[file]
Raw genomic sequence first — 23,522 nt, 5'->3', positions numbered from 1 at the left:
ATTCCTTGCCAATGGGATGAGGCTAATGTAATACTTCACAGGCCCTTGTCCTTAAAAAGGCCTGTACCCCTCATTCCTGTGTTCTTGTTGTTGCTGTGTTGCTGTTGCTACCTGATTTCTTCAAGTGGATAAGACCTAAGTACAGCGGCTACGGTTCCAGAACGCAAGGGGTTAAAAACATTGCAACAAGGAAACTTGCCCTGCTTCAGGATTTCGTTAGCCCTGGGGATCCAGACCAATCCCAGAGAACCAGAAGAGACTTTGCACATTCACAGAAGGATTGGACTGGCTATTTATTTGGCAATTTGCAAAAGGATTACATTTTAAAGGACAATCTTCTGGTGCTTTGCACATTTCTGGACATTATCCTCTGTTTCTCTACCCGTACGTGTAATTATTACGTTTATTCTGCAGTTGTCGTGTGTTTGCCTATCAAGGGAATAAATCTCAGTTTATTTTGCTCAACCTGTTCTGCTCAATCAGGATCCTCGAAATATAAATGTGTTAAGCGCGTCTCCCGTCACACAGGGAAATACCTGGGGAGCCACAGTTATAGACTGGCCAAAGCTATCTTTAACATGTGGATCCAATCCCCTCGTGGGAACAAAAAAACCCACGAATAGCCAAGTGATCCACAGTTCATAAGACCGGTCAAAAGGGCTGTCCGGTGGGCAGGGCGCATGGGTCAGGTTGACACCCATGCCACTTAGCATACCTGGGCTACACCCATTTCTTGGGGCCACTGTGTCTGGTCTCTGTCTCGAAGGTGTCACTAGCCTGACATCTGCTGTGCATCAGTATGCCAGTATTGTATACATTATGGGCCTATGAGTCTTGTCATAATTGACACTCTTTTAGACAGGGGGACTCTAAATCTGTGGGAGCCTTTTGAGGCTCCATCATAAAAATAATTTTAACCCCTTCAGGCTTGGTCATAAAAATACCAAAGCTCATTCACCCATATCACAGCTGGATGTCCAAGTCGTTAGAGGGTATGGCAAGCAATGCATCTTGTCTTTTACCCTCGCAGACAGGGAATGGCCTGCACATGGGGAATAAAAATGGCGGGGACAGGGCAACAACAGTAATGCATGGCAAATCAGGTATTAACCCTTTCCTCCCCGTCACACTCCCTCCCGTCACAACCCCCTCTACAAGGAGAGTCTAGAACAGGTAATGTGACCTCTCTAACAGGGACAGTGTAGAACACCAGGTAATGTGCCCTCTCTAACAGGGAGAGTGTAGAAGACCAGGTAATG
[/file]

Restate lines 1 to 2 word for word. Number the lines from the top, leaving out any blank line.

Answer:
Raw genomic sequence first — 23,522 nt, 5'->3', positions numbered from 1 at the left:
ATTCCTTGCCAATGGGATGAGGCTAATGTAATACTTCACAGGCCCTTGTCCTTAAAAAGGCCTGTACCCCTCATTCCTGTGTTCTTGTTGTTGCTGTGTTGCTGTTGCTACCTGATTTCTTCAAGTGGATAAGACCTAAGTACAGCGGCTACGGTTCCAGAACGCAAGGGGTTAAAAACATTGCAACAAGGAAACTTGCCCTGCTTCAGGATTTCGTTAGCCCTGGGGATCCAGACCAATCCCAGAGAACCAGAAGAGACTTTGCACATTCACAGAAGGATTGGACTGGCTATTTATTTGGCAATTTGCAAAAGGATTACATTTTAAAGGACAATCTTCTGGTGCTTTGCACATTTCTGGACATTATCCTCTGTTTCTCTACCCGTACGTGTAATTATTACGTTTATTCTGCAGTTGTCGTGTGTTTGCCTATCAAGGGAATAAATCTCAGTTTATTTTGCTCAACCTGTTCTGCTCAATCAGGATCCTCGAAATATAAATGTGTTAAGCGCGTCTCCCGTCACACAGGGAAATACCTGGGGAGCCACAGTTATAGACTGGCCAAAGCTATCTTTAACATGTGGATCCAATCCCCTCGTGGGAACAAAAAAACCCACGAATAGCCAAGTGATCCACAGTTCATAAGACCGGTCAAAAGGGCTGTCCGGTGGGCAGGGCGCATGGGTCAGGTTGACACCCATGCCACTTAGCATACCTGGGCTACACCCATTTCTTGGGGCCACTGTGTCTGGTCTCTGTCTCGAAGGTGTCACTAGCCTGACATCTGCTGTGCATCAGTATGCCAGTATTGTATACATTATGGGCCTATGAGTCTTGTCATAATTGACACTCTTTTAGACAGGGGGACTCTAAATCTGTGGGAGCCTTTTGAGGCTCCATCATAAAAATAATTTTAACCCCTTCAGGCTTGGTCATAAAAATACCAAAGCTCATTCACCCATATCACAGCTGGATGTCCAAGTCGTTAGAGGGTATGGCAAGCAATGCATCTTGTCTTTTACCCTCGCAGACAGGGAATGGCCTGCACATGGGGAATAAAAATGGCGGGGACAGGGCAACAACAGTAATGCATGGCAAATCAGGTATTAACCCTTTCCTCCCCGTCACACTCCCTCCCGTCACAACCCCCTCTACAAGGAGAGTCTAGAACAGGTAATGTGACCTCTCTAACAGGGACAGTGTAGAACACCAGGTAATGTGCCCTCTCTAACAGGGAGAGTGTAGAAGACCAGGTAATG